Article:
So she made some bad decisions. If she HAD truly been "poor," she could have maybe learned from them and used what she learned to improve her lot. She couldn't live off of a waitress's $2.15/hour plus tips, during the off season in Florida, so she had to get another job. She got a second job that paid $6.00/hour. But fatigue (in trying to handle both jobs) got in the way of her ability to deal with the more stressful job. So she walks out on BOTH OF THEM? What if she had stayed with that housekeeping job, started making the same amount, but in less time? Then she would have had more time to look for a better job. Instead, this was the abrupt end of that particular experiment.

In her second location in Maine, she was working for a maid service and seemed to be doing okay financially. What was getting to her was the downtrodden state of her coworkers. It didn't so much bother them as it bothered her. She hated that they wanted to please their boss and do a good job. And the juxtapositioning of "servant poor" with "master rich" bugged her royally.

I have never had a maid clean my house although at some point, my husband wanted us to hire out that work. The thing is I would clean my house for my maid to come clean. I relate too much with the working poor. They are my roots; I am a part of them. And nothing is wrong with getting your hands dirty cleaning up your own messes.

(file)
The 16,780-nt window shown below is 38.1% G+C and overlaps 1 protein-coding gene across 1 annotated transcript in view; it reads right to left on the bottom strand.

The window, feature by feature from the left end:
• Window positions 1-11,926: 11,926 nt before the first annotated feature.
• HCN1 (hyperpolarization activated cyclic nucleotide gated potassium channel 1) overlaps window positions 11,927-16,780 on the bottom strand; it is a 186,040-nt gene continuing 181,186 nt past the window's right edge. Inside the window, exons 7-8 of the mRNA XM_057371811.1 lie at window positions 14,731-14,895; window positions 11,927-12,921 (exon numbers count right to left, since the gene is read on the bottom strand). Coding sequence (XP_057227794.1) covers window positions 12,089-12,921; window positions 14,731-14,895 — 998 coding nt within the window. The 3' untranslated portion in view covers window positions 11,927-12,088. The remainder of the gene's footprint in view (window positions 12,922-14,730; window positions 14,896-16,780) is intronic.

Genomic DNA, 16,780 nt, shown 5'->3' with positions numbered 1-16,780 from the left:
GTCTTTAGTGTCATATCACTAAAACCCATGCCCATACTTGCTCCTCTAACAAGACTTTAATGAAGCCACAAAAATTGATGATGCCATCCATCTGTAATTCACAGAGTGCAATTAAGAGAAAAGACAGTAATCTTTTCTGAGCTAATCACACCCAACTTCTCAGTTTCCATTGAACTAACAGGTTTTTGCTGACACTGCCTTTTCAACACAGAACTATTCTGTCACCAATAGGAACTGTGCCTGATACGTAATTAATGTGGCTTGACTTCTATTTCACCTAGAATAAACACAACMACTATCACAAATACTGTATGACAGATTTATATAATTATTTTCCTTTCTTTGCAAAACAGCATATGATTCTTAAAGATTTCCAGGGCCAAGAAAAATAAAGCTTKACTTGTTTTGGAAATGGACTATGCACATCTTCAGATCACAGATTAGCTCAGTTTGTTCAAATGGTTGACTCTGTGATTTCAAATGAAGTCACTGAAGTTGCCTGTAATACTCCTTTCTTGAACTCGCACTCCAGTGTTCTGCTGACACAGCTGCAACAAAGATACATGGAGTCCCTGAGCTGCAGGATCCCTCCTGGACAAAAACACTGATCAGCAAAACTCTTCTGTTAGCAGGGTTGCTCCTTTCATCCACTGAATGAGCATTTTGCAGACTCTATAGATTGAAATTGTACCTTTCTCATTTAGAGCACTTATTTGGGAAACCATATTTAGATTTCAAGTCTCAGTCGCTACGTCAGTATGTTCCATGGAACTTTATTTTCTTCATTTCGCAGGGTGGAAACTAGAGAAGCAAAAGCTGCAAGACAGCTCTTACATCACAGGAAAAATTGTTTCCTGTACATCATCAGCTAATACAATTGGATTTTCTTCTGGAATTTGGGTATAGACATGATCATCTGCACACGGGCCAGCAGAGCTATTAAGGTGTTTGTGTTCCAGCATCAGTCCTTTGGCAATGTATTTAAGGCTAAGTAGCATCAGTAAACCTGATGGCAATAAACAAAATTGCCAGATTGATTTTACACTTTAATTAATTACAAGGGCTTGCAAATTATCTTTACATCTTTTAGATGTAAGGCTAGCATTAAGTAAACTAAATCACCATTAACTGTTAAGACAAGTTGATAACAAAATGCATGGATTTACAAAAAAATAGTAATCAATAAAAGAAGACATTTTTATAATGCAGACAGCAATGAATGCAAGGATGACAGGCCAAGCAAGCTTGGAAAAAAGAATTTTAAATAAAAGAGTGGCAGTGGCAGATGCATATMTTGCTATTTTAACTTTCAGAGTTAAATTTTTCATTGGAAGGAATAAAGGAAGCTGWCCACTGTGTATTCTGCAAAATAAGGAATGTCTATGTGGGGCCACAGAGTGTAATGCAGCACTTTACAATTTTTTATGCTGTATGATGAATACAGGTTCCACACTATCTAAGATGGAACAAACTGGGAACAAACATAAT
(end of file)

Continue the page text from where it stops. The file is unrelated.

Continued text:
But this is what gets me. Ehrenreich saw everything in terms of economic class. I did help a friend clean some houses. The people whose houses I cleaned had much nicer houses than mine. Sure, they were richer than I (I guess.) But I didn't see them as being in a different class. They just had more money than I. But Ehrenreich was always aware of herself as "actually a highly educated person, a PhD, in fact" who was pretending to be lower class. She always wondered if anyone would blow her cover -- like you can recognize a PhD by her carriage. And when at the end of this episode, she "came out," it was anticlimactic. It seems she expected everyone to react as if she had managed to cross the demilitarization zone in the night and spied on the "other side." The ladies just saw her as another person. (They should have realized she wasn't one; she was just pretending to be one.)

Interestingly enough, she got a raise while working in the service. So yeah, she quit right after getting the raise.

Just a note: I really enjoy Ehrenreich's writing. She has a nice style with just enough hard words to challenge me -- about one every 20-30 pages. (Hmm, guess I'm not PhD material.) But as you can tell, I don't agree with her politics, nor with her cynical outlook on life and the world. I feel sorry for her.

Tuesday, May 22, 2007

Danger, Danger!

Where, I ask you, is the absolute worst place a dog can lift his leg and direct his pee?

You might think into someone's food, and yeah, that's pretty bad, but I'm talking worst, as in potential for damage.